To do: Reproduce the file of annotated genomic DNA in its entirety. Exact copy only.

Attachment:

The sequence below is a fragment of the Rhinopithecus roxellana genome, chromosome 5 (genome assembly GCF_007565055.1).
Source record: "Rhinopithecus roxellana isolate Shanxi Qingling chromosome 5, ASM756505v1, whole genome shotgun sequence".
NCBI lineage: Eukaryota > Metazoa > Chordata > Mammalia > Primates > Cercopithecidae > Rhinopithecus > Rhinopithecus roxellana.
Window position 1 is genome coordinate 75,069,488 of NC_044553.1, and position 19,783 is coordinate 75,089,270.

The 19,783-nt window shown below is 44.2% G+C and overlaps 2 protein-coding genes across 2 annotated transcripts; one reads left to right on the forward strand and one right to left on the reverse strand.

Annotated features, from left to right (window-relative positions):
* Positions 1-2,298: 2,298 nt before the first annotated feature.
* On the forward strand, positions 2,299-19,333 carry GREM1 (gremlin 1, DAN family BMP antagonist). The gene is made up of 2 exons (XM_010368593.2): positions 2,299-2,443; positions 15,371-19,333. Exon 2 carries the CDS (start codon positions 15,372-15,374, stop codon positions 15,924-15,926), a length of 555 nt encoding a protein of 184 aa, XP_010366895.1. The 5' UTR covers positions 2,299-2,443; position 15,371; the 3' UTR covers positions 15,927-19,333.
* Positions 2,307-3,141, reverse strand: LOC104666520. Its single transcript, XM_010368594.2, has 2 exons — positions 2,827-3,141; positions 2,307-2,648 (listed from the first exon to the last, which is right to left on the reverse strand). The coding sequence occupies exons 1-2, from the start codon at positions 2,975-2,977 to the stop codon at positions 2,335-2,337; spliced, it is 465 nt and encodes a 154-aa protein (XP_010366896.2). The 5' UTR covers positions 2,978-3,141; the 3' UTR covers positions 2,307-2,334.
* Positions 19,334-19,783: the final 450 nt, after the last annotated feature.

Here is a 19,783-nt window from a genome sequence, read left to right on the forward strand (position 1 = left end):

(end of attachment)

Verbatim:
The sequence below is a fragment of the Rhinopithecus roxellana genome, chromosome 5 (genome assembly GCF_007565055.1).
Source record: "Rhinopithecus roxellana isolate Shanxi Qingling chromosome 5, ASM756505v1, whole genome shotgun sequence".
NCBI lineage: Eukaryota > Metazoa > Chordata > Mammalia > Primates > Cercopithecidae > Rhinopithecus > Rhinopithecus roxellana.
Window position 1 is genome coordinate 75,069,488 of NC_044553.1, and position 19,783 is coordinate 75,089,270.

The 19,783-nt window shown below is 44.2% G+C and overlaps 2 protein-coding genes across 2 annotated transcripts; one reads left to right on the forward strand and one right to left on the reverse strand.

Annotated features, from left to right (window-relative positions):
* Positions 1-2,298: 2,298 nt before the first annotated feature.
* On the forward strand, positions 2,299-19,333 carry GREM1 (gremlin 1, DAN family BMP antagonist). The gene is made up of 2 exons (XM_010368593.2): positions 2,299-2,443; positions 15,371-19,333. Exon 2 carries the CDS (start codon positions 15,372-15,374, stop codon positions 15,924-15,926), a length of 555 nt encoding a protein of 184 aa, XP_010366895.1. The 5' UTR covers positions 2,299-2,443; position 15,371; the 3' UTR covers positions 15,927-19,333.
* Positions 2,307-3,141, reverse strand: LOC104666520. Its single transcript, XM_010368594.2, has 2 exons — positions 2,827-3,141; positions 2,307-2,648 (listed from the first exon to the last, which is right to left on the reverse strand). The coding sequence occupies exons 1-2, from the start codon at positions 2,975-2,977 to the stop codon at positions 2,335-2,337; spliced, it is 465 nt and encodes a 154-aa protein (XP_010366896.2). The 5' UTR covers positions 2,978-3,141; the 3' UTR covers positions 2,307-2,334.
* Positions 19,334-19,783: the final 450 nt, after the last annotated feature.

Here is a 19,783-nt window from a genome sequence, read left to right on the forward strand (position 1 = left end):